These steaks get their deliciously browned crust through the power of the Maillard reaction.
Place steaks on large plate. Use paper towels to pat both sides of steak dry; discard paper towels. Sprinkle steaks evenly with half of pepper. Flip steaks over and sprinkle evenly with remaining pepper.
Reduce heat to medium. Flip steaks and continue to cook, flipping steaks every 2 minutes, until well browned and meat registers 120 to 125 degrees on an instant-read thermometer (see photo, below, for how to use thermometer), 4 to 10 minutes longer. (Steaks should be sizzling gently in pan; if not, increase heat slightly. If skillet starts to smoke, turn heat down.)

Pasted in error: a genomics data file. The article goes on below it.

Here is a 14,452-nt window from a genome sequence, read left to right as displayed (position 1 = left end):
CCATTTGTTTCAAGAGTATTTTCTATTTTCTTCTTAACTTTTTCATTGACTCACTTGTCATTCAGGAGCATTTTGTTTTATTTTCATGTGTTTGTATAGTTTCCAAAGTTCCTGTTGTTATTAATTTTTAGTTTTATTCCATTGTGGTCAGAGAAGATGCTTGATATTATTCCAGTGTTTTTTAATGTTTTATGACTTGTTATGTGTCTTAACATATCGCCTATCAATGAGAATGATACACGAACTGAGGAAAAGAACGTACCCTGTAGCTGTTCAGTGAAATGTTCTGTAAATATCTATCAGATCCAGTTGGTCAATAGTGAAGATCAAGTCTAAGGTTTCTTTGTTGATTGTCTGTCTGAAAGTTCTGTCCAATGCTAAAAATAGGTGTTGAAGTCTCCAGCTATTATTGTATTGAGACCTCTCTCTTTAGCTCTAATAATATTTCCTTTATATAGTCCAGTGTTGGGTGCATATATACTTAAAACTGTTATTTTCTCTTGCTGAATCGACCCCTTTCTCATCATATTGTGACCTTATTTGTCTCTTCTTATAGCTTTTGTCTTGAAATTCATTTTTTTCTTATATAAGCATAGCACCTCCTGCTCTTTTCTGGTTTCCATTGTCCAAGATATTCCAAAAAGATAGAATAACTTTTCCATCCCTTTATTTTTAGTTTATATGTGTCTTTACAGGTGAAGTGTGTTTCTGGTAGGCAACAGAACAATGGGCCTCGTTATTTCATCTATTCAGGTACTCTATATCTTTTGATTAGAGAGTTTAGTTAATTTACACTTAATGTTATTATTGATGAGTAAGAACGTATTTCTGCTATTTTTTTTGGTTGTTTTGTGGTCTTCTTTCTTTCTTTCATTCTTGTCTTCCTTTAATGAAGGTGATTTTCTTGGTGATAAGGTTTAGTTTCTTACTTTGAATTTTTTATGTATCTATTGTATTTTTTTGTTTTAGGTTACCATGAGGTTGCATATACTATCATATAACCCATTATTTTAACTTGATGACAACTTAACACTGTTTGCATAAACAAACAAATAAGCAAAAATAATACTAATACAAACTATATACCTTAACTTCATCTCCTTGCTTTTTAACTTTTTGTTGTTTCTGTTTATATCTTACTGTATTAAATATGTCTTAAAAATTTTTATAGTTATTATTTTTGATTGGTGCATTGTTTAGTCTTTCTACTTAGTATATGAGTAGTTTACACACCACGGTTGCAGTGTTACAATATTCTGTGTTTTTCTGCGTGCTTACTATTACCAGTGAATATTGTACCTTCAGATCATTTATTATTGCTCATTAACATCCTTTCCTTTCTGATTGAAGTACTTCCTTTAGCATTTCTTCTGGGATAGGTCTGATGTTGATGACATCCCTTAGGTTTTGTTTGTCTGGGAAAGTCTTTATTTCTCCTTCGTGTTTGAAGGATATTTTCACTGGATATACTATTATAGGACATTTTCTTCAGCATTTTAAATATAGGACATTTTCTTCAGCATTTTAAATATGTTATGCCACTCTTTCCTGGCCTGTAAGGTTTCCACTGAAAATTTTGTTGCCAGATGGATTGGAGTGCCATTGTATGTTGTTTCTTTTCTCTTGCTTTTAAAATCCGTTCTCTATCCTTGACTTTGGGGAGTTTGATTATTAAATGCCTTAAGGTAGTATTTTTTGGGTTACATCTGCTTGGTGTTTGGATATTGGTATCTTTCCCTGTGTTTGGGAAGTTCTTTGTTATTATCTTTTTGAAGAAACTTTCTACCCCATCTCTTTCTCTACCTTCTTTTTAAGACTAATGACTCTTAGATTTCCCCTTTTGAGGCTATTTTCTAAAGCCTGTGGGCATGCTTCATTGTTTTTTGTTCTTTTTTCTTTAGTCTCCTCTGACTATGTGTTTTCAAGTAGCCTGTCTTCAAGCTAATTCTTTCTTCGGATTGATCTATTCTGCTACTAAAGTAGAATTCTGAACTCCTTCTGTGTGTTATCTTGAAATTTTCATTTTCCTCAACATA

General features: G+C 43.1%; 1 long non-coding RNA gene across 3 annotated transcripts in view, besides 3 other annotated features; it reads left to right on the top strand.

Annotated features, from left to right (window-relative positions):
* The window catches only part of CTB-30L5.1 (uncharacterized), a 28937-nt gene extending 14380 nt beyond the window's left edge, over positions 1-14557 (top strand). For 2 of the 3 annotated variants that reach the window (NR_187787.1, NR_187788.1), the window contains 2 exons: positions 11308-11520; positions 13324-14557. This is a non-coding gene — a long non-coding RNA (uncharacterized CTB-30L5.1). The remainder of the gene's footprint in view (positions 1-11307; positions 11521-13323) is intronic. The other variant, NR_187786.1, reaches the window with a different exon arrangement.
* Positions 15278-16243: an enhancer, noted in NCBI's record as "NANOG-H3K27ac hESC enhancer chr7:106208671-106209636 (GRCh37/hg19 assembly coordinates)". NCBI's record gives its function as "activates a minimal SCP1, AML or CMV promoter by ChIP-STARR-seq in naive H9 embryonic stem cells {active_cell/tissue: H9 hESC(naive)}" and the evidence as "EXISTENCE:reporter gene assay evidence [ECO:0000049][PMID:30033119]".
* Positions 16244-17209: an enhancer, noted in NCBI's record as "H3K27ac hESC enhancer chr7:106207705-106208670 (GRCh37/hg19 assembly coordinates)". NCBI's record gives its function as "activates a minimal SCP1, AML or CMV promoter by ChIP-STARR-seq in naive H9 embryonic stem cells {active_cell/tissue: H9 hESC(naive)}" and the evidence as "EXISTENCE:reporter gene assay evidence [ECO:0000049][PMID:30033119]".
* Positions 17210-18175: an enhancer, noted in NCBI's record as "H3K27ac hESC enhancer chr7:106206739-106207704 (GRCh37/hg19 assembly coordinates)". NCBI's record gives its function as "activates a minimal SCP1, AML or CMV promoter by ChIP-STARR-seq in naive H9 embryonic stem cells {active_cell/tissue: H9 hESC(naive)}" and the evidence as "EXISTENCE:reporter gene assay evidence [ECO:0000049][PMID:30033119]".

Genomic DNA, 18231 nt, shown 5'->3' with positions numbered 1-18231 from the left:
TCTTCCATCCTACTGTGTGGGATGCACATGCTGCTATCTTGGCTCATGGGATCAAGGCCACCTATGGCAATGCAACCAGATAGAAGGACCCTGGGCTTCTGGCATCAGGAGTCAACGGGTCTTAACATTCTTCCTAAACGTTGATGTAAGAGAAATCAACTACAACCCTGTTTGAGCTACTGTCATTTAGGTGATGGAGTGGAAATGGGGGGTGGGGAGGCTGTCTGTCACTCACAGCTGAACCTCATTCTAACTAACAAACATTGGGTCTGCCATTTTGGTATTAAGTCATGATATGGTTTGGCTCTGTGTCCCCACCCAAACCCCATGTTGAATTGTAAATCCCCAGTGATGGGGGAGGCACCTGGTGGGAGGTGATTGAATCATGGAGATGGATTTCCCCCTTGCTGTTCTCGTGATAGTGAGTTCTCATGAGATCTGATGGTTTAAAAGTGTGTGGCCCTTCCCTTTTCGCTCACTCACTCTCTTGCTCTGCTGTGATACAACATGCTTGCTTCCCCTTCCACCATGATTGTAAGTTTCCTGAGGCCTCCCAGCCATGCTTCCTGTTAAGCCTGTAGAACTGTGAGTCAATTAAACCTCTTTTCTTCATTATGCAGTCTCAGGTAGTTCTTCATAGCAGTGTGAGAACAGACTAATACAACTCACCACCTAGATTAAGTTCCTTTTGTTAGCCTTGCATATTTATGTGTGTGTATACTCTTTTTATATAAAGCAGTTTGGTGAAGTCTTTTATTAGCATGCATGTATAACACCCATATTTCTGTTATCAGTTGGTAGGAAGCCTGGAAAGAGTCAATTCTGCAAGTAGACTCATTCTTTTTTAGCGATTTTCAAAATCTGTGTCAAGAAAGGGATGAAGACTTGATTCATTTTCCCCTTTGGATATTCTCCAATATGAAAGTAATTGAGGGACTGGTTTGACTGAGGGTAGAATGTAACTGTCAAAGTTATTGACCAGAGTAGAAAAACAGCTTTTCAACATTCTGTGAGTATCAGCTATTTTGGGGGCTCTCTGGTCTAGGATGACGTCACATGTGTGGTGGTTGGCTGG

Pan searing is a great way to create a tasty crust on the outside of meat. The Maillard reaction begins on the surface of the meat, as it dries out in the heat of the pan. The proteins begin to break down into amino acids, and interact with the heat and sugars to create new flavor compounds (see the Building a Better Butter experiment). The meat cooks from the outside in, so a layer of dark brown crust forms on the outside, while the inside stays pink. In this recipe, we start the steaks in a cold pan and flip them over every two minutes. This means that the meat’s temperature rises gradually, allowing more time for nice browning to build up on the outside without overcooking the inside. (This slow start also keeps the steaks from smoking and splattering on the stove!)